ANGELS IN NOTTING HILL captures the vibrant, multi-cultural, creative spirit and the playfulness of old Notting Hill, once an iconic birthplace of rock-pop culture that is more and more disappearing. It was shot on 27 original locations in Notting Hill, Bayswater, Little Venice, Grand Union Canal plus Hackney, Brighton and Abney Park. Quintessence composed the title song "Notting Hill Gate" that topped the charts in the '70s.
The story how this film was made is a film by itself.
We were a small, dedicated number of old school filmmakers, mixed with enthusiastic young actors, who became fiercely determined to make a different kind of feature film. Fantasy born out of reality.
So we started with professional digital cameras and no funding at all except the director's own savings and all the patience, madness, hope and passion it needs to face a task like this. We included the changing seasons and our own changing moods in the story. And all of it left an imprint on the film. It was fascinating to see the story growing - almost like a plant. Week by week we discovered new surreal locations in the reality in our neighbourhood and told our fantasy story around it. It took three years to finish.
We used only basic special effects like in the early days of cinema. Whenever we needed help from specialists, we just asked. And we got it. The star was our animatronic puppet character: Mr. President, a sarcastic toy pet - a dog like a teddy bear with the voice of Christopher Lee. Pauline Fowler and Nick from Animated Extras in Shepperton created a genius animatronics puppet that gave the character life and emotion. And the ingenious puppeteer Marc Jefferis played it - as Pauline once said, "he can get a piece of paper alive". The production was movng happily forward on a wave of support: angels everywhere. This became the center of the story and the production, the "Leitmotiv".
At closer look the film turned out to be less fictional than it seemed. All locations were real, many side characters were real people from the locations, where we filmed. And the story began to strangely reflect our own personal life and history during the shoot in a stylized, surreal way. One day I invented a scene, where the first floor restaurant turned out to be not existing and burned down years ago. A few weeks later the restaurant was really closed - because of a fire. I felt as if I was just shooting the final shots of many places that used to be iconic landmarks of Notting Hill and were about to die. Death was playing a part in the film in many ways. Three of us had lost beloved ones just before or during the shoot. So this became like a journey, mentally, spiritually and physically. We were always on the move in a changing environment.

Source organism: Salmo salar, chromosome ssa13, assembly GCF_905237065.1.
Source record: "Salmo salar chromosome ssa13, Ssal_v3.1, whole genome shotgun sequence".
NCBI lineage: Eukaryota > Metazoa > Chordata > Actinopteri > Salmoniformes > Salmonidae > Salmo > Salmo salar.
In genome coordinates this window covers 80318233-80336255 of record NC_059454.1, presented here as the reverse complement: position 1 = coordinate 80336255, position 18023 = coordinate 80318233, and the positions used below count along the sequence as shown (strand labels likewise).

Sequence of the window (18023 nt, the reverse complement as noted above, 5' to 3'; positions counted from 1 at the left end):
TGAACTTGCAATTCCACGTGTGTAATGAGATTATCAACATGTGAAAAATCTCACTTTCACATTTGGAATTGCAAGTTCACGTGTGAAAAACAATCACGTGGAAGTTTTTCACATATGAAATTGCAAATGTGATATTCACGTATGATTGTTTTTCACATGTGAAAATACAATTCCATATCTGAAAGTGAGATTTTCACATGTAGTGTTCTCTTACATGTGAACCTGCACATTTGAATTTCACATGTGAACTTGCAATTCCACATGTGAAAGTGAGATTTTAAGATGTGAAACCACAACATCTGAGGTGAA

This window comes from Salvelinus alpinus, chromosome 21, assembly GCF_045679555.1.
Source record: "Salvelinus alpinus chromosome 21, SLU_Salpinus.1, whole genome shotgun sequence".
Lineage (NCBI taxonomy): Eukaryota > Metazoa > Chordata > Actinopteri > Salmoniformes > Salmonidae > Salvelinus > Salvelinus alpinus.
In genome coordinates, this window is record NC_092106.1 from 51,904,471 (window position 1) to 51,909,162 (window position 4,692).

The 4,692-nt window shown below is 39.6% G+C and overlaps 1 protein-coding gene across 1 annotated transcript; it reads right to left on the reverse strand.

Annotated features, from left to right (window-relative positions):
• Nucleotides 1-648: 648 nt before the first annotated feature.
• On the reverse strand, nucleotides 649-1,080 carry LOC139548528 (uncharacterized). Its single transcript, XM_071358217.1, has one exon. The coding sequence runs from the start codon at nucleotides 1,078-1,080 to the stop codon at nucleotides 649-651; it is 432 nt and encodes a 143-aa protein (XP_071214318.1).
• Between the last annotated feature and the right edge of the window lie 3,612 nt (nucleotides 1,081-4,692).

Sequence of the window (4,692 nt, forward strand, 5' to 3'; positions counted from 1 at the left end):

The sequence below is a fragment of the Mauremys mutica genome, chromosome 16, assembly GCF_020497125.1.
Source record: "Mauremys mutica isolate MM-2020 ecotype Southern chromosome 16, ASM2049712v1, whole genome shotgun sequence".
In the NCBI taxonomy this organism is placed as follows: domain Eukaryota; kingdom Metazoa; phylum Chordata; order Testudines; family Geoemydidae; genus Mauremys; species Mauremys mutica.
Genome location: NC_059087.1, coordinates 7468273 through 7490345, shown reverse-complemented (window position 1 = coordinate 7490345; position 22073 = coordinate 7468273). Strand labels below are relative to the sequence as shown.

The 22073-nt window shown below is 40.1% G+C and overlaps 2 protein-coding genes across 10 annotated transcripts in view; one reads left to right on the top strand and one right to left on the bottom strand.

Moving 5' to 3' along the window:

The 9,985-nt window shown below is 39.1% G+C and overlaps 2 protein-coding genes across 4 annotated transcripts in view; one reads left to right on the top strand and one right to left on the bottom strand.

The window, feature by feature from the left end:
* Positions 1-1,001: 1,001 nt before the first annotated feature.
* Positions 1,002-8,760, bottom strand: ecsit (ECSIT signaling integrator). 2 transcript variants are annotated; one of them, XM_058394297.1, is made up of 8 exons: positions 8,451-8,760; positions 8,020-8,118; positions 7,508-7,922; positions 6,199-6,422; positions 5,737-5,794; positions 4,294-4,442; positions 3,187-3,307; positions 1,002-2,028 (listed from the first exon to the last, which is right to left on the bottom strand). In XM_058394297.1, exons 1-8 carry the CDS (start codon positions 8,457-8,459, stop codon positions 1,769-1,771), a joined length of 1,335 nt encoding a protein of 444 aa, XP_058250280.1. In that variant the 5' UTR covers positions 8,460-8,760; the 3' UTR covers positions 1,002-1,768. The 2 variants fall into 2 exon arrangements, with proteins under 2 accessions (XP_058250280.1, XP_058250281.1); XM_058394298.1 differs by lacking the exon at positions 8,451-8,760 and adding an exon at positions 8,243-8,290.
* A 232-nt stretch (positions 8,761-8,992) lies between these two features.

We had to be invisible in the streets like in a documentary shoot, but still manage a large amount of costumes and equipment. Nobody should recognize us as a film crew.
We had to be fast. The light in Notting Hill changes rapidly and the short periods of twilight always offer the most fantastic natural magic. Often we had just minutes to prepare a scene.
Notting Hill has always been a place, where different cultures, ethnical backgrounds, ages and income groups melted in a relaxed, peaceful, creative spirit of co-existence. Where people were welcome to live their personal dreams in any way the liked. This spirit has made the neighbourhood famous. I wanted to capture the last glimpse of it, as long as it still existed. Many of our locations have meanwhile ceased to exist, others will soon disappear - victims of London’s real estate boom, which suddenly became another theme of the film.
Sometimes reality is faster than cinema.